8 Leadership Qualities to Develop to Be a Better Leader

  • September 6th, 2016
  • Marisa Smith

Being a good leader comes naturally to some, while for others, it is a learned skill. But no matter who you are or which category you fit into, there’s always room for improvement. If you want to improve your leadership skills, here are 8 ways you can start.

  1. Be Accountable
    Everyone makes mistakes from time to time, from the top all the way down, but it’s how these mistakes are handled that matters. If you as the leader make a mistake but are full of excuses or try to blame it on someone or something else, what does that say to your employees? Remember, you are the leader and you are the one setting the example and the precedent for your employees. If you never take responsibility for your actions, why should your employees?
  2. Make Your Employees Feel Valued
    No one wants to go to work and feel like just another number who doesn’t really matter to the company. It takes an entire team to accomplish certain goals and without even one of your team members, those goals will be far more difficult to attain in a timely manner. Take the time to recognize a job well done whether through recognition during a team meeting, small gestures of appreciation such as a gift card, or any other way that would be applicable to your small business.
  3. Give Credit Where Credit is Due
    Say one of your employees comes up with a fantastic idea to improve your small business operations and the idea is actually implemented with great success. When someone asks how you were able to accomplish that, will you give credit to the employee whose idea it was, or will you fail to mention his or her name? It is in your company’s best interest to make sure everyone gets credit for their efforts because without this crucial piece, you will lose all great ideas from your team members.
  4. Be Specific
    There’s nothing worse than being told to do a particular project but having absolutely no direction on how to execute the project. If you aren’t specific, you will spend more time correcting the employee’s attempts than you would just taking the time to lay out exactly what you want to happen from the very beginning. Not only that, but in taking the time to explain your vision, your employee will in turn feel more valued that you spent time laying it out.
  5. leader-meetingTrust Your Employees
    There’s a great quote by Tina Fey that exemplifies this concept perfectly: “In most cases being a good boss means hiring talented people and then getting out of their way.” No one likes to be micromanaged every minute of the day. If you hire someone to fill a role based on their skills and previous experience, trust that they know what to do and how to elevate your small business to the next level.
  6. Be Flexible
    Your small business is very important and while it is perfectly acceptable to expect your team to care deeply about your business and its success, it’s also important to remember that they have a life outside of work. In fact, allowing a little flexibility with your employees’ schedules could actually save you more in the long run. According to a Forbes article, 43% would choose flexibility over a pay raise. So make sure you loosen the reins a bit and let your employees breathe every now and then.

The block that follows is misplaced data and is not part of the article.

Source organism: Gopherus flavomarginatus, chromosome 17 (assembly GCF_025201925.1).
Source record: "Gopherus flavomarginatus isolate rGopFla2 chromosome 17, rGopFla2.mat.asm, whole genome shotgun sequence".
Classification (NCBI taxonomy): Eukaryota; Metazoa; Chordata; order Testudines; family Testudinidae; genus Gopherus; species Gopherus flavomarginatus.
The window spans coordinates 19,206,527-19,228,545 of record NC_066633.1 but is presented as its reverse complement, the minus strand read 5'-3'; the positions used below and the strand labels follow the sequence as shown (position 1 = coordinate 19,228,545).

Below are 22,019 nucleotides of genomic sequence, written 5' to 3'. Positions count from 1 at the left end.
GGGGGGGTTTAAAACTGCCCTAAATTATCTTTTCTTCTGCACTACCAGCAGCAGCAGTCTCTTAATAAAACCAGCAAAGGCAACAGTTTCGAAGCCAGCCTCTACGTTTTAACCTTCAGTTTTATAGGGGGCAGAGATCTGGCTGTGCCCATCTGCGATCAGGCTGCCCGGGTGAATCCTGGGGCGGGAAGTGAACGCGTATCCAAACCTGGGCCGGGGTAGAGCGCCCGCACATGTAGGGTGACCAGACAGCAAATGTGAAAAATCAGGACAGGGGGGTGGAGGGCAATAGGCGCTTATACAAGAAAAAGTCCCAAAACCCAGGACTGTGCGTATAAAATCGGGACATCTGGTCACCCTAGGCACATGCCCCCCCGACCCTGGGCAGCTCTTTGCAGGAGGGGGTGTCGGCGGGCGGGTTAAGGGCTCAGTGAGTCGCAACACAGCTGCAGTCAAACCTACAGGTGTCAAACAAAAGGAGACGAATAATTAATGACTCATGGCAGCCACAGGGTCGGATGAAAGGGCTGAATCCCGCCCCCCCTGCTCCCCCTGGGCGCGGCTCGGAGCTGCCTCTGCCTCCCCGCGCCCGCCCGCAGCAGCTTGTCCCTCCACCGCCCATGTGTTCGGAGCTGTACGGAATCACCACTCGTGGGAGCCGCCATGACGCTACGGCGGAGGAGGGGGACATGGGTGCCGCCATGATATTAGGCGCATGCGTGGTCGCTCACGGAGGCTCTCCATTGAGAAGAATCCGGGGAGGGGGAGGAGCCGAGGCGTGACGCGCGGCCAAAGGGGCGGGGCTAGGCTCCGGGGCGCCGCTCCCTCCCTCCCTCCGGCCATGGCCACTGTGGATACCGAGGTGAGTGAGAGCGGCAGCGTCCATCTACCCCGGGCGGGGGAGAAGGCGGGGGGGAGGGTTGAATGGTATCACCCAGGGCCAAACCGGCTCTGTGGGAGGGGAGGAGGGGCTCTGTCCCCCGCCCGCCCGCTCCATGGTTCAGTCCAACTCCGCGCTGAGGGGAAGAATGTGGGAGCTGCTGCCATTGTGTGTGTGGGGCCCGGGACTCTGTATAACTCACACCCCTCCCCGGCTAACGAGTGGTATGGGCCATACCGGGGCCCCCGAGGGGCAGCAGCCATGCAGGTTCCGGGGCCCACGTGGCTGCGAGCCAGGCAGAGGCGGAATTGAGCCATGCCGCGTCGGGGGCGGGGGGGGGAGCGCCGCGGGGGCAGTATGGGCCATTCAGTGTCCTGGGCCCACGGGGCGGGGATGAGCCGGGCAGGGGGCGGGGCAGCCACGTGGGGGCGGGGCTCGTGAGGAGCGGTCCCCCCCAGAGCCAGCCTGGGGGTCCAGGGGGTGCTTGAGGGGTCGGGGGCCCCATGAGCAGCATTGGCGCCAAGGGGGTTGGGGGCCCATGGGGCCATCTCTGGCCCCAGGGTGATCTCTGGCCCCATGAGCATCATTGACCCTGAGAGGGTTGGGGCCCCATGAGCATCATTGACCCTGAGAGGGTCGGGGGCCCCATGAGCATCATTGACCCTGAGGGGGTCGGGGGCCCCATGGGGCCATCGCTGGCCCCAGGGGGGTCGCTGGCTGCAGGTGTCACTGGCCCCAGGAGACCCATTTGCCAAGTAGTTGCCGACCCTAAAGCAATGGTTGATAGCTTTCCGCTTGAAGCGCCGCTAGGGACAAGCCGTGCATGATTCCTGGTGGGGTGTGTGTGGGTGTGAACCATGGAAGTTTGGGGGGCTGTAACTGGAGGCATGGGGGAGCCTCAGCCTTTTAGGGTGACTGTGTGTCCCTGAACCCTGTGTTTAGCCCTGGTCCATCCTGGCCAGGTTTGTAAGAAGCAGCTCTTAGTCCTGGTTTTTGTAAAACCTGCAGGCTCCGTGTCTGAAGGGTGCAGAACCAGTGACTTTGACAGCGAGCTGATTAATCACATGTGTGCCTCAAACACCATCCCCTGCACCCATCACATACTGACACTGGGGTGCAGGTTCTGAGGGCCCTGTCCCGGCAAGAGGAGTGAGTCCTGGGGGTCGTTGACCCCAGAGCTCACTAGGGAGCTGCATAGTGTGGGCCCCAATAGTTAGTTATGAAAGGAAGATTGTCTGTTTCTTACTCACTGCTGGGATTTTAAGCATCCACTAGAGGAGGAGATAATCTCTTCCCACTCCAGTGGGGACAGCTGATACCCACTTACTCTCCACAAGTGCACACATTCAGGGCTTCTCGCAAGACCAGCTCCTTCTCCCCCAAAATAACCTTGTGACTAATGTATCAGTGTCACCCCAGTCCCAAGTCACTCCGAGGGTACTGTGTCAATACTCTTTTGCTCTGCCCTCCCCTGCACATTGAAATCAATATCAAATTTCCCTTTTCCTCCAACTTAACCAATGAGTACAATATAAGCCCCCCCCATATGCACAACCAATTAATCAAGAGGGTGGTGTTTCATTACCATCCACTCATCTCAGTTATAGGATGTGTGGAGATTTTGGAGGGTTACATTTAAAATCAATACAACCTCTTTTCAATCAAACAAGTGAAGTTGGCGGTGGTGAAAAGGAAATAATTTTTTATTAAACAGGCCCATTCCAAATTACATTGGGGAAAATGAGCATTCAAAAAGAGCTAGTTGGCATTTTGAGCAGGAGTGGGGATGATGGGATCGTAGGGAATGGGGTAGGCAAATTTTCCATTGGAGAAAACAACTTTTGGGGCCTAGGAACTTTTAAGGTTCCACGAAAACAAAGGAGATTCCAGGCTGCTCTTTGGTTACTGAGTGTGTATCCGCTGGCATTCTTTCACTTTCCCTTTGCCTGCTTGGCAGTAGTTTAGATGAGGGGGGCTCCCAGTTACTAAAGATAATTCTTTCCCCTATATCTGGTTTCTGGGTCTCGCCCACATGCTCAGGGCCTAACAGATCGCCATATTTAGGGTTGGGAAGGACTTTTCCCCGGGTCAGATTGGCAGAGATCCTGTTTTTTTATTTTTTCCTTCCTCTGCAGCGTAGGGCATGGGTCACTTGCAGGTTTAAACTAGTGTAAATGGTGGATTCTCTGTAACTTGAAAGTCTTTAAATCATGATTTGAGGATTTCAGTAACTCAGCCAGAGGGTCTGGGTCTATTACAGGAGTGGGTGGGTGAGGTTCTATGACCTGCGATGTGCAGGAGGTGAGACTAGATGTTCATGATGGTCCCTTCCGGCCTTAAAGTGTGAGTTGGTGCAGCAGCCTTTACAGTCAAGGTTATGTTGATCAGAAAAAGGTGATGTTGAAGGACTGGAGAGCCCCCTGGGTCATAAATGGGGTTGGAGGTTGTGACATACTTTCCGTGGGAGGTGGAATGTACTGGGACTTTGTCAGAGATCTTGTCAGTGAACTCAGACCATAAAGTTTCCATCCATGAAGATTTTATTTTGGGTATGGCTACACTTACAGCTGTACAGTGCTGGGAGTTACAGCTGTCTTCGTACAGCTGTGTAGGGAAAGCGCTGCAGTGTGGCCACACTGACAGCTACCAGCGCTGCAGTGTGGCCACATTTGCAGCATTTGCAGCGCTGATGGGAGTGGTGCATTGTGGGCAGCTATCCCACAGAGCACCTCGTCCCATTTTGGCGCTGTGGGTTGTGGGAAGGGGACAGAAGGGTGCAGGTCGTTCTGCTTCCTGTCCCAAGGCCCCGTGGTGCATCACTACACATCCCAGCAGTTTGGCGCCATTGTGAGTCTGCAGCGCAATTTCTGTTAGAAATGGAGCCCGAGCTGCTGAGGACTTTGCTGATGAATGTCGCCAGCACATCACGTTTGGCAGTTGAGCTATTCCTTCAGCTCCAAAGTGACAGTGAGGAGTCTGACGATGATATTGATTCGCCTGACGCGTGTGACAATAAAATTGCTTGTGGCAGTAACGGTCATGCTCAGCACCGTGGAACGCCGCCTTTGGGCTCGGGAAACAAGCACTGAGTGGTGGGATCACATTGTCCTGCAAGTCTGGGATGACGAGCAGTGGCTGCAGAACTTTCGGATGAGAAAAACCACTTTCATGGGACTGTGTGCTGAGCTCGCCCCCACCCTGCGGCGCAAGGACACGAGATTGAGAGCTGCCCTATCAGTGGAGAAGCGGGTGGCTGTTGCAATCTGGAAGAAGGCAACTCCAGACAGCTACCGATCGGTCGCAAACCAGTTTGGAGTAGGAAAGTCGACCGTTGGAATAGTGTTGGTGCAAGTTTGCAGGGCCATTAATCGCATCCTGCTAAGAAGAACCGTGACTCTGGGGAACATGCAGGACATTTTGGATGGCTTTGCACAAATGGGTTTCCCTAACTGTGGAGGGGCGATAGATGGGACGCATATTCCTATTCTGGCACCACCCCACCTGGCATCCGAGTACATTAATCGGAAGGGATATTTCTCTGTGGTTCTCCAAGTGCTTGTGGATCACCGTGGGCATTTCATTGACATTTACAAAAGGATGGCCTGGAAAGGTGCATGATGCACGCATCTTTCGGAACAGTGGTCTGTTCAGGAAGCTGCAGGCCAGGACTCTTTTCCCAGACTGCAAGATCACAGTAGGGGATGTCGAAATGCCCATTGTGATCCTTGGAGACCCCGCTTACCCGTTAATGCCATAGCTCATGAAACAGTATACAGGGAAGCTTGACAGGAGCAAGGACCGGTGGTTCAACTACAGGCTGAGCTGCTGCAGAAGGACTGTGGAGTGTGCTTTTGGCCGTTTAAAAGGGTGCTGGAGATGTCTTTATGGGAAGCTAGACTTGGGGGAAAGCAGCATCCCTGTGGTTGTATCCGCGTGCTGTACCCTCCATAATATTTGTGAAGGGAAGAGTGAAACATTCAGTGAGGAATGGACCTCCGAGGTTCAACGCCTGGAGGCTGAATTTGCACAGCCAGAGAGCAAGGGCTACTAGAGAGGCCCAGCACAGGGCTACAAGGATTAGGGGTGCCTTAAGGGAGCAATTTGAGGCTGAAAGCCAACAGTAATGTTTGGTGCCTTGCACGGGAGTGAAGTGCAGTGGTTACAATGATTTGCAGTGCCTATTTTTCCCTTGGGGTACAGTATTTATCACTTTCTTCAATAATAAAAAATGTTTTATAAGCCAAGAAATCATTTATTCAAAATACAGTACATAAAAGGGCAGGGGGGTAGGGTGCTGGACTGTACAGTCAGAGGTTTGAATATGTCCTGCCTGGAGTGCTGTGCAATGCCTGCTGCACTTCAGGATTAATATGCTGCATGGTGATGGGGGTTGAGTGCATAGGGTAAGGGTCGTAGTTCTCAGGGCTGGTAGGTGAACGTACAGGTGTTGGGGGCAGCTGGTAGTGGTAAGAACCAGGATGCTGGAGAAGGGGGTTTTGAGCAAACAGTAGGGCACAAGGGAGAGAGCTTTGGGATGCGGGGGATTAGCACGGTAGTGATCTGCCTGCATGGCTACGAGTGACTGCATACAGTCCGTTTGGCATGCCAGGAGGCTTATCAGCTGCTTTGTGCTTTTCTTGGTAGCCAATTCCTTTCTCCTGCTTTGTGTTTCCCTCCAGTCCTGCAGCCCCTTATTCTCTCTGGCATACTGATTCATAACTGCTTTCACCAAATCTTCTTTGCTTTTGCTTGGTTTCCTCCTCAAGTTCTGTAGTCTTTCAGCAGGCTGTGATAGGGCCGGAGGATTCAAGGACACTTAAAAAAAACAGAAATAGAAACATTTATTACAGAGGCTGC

7. Have Compassion
    One thing that seems so small but can actually have huge results is having compassion. If an employee comes to you with an issue, even if the task seems so simple to you, it clearly is more difficult for them, which is why they’re asking you for guidance. If you are dismissive of their plight and just tell them how easy it should be and to work harder, they will be far less likely to talk to you about future issues. However, even if all you do is validate that the task at hand can be difficult, they will feel like someone understands them and will be more likely to approach you when a more serious issue arises.
  8. Get to Know Your Employees
    How well do you know each of your team members? Do you have regular one-on-one meetings with them and get to know them on an individual level? Or is the only time you meet with them to reprimand them or give them a new project? If you’re not meeting with each team member on a regular basis, you run the risk of them fearing you rather than respecting you, and that is not a healthy environment to foster. You might be surprised at what you find out by getting to know them on a personal level.

If you want to be a good leader, developing or improving upon these skills is a great start. Collaborate with other leaders on what they have found works for them, do a self-evaluation of yourself, find methods that work for you, and keep working to be that leader you’ve always wanted to be.

About the Author

  • Marisa Smith

Marisa Smith is a small business writer. She enjoys creating content that inspires small business owners to find new methods and techniques to improve their business operations.

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